Micro gardens are designed to be highly productive, energy and space efficient, sustainable and affordable, and grown in healthy living soil, says Anne Gibson of The Micro Gardener (themicrogardener.com). They can be as tiny as a few square inches in a container or several square feet in a garden bed.
Tillandsias are known as air plants because they don’t grow in soil. This silvery beauty is often called “King of the Air Plants” because it can grow to over 3 feet across. The leaves curl, taper and twist to form a living sculpture. Mist or soak the plant up to twice a week to keep it healthy.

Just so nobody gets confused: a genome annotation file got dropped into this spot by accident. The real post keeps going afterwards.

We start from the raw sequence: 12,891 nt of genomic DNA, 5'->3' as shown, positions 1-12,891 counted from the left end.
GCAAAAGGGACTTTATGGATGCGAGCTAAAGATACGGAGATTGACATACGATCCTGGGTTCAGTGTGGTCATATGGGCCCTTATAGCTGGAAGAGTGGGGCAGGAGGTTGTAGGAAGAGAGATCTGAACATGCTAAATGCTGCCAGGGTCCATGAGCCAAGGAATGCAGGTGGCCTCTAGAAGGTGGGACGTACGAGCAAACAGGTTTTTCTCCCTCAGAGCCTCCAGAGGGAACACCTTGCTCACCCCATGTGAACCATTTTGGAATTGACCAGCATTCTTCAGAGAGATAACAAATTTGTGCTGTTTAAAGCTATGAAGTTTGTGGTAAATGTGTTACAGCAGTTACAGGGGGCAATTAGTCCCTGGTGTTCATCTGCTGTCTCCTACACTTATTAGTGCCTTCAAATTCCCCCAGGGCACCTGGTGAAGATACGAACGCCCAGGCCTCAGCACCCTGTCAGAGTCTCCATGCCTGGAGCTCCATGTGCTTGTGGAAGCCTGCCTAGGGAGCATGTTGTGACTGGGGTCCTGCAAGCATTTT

If there’s one secret to having a beautiful, healthy garden, it’s healthy soil. Devote time and energy to improving your soil on a regular basis. Add organic matter, such as compost, bark fines or composted manure. Organic matter improves soil fertility, drainage and water retention and also helps fight pests and diseases that live in soil. How often should you improve soil? Some gardeners do it every time they tuck a plant into soil or after each crop finishes in a vegetable garden. Improving soil once a year is a good way to build quality soil slowly.